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AI Model Predicts Brain Cancer Outcomes by Assessing Stained Images of Glioblastoma Tissue

By LabMedica International staff writers
Posted on 24 Aug 2023
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Image: A new algorithm could help better understand and target complicated brain tumors (Photo courtesy of Freepik)
Image: A new algorithm could help better understand and target complicated brain tumors (Photo courtesy of Freepik)

Glioblastoma, a swift and aggressive brain cancer, typically grants an average life expectancy of around one-year post-diagnosis. Treating it proves challenging due to substantial variations in each tumor's cellular composition among individuals. This diversity hampers effective strategies. Even after undergoing surgery, radiation, and chemotherapy, residual cancer cells remain. Almost all glioblastoma patients experience a relapse, with differing timelines. Predicting prognosis also presents difficulties, given the complex nature of understanding which cancerous cells drive each patient's glioblastoma. Now, scientists have created an algorithm designed to aid physicians in improving their understanding and targeting of complicated brain tumors.

Scientists at Stanford Medicine (Stanford, CA, USA) have developed an artificial intelligence (AI) model that evaluates stained images of glioblastoma tissue to predict tumor aggressiveness, ascertain the genetic constitution of tumor cells, and assess the presence of substantial cancerous cells post-surgery. The AI model holds the potential to help physicians identify patients exhibiting cellular traits indicative of more aggressive tumors, allowing for expedited follow-up. Typically, doctors and scientists utilize histology images, or pictures of dyed disease tissue, to identify tumor cells and formulate treatment strategies. While these images reveal the shape and location of cancer cells, they provide an incomplete tumor depiction. In recent times, an advanced technique known as spatial transcriptomics has emerged that reveals the cell location and genetic makeup of numerous cell types through specific molecules that identify genetic material in tumor tissue. The spatial transcriptomics data offers unprecedented insights into such tumors but the technique is expensive, with the data generation costing several thousand dollars per patient.

Seeking a more economical approach, Stanford researchers turned to AI. They developed a model that utilizes spatial transcriptomics data to enhance basic histology images, creating a more detailed tumor map. The model was trained on spatial transcriptomics images and genetic data from over 20 glioblastoma patients. From these detailed images, the model was taught to make associations between cell types, cell interactions, and profiles with favorable or unfavorable cancer outcomes. For instance, it found that abnormal clustering of tumor cells resembling astrocytes, or neuron support cells, correlated with faster, more aggressive cancers. Studies show that such bunching of astrocytes prompts biological signaling, driving tumor growth.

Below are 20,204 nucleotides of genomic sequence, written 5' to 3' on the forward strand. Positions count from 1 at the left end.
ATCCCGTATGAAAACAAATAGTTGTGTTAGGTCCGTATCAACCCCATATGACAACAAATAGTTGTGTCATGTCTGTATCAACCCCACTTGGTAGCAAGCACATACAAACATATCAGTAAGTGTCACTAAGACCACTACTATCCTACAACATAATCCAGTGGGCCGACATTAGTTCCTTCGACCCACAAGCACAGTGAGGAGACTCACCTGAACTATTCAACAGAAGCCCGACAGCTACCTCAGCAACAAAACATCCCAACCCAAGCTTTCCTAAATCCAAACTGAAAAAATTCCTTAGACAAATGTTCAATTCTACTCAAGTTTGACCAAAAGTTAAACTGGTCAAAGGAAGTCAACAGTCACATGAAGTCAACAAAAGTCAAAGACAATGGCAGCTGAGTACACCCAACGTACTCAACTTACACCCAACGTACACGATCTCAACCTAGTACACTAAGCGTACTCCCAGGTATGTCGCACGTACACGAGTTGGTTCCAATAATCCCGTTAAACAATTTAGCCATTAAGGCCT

By discovering patterns like this telltale clumping, the model could aid drug developers in designing more targeted glioblastoma treatments. Spatial transcriptomics data from the same glioblastoma patients enabled the model to identify diverse tumor cells in corresponding histology images with an accuracy of 78% or higher. Essentially, it used cell shape to predict gene activation, providing insights into a cell's identity. The model could also be used by clinicians to gauge the success of tumor removal after surgery and how much still remains in the brain. For instance, the model revealed that tumor cells with genetic traces of oxygen deprivation are usually situated in the center of a patient’s tumor. Higher proportions of these cells corresponded to worse cancer outcomes. By illuminating the oxygen-deprived cells in histology-stained surgery samples, the model can assist surgeons in estimating residual cancer cells post-surgery and determining the appropriate time for post-surgical resumption of treatment.

After being trained to identify the location of various cell types using basic images, the model was evaluated on a larger, separate data set of histology images from 410 patients. The model inferred cancer outcomes from these images, effectively identifying cell patterns correlating with cancer aggressiveness. The model holds the potential to help physicians identify patients with cell patterns signaling a more aggressive tumor and imminent threat of relapse or rapid growth. Although the researchers are optimistic about the model's predictive capacity, further training on more patients is necessary before its deployment to physicians. The team intends to refine the model to create even more detailed cellular maps of glioblastoma tumors. Currently, a proof-of-concept version of their model, GBM360, is available for researchers to upload diagnostic images and predict glioblastoma patient outcomes. However, the model is still in the research phase, and its algorithmic outcomes should not yet guide patient care. The researchers hope that the algorithm could eventually predict outcomes for other conditions like breast or lung cancers.

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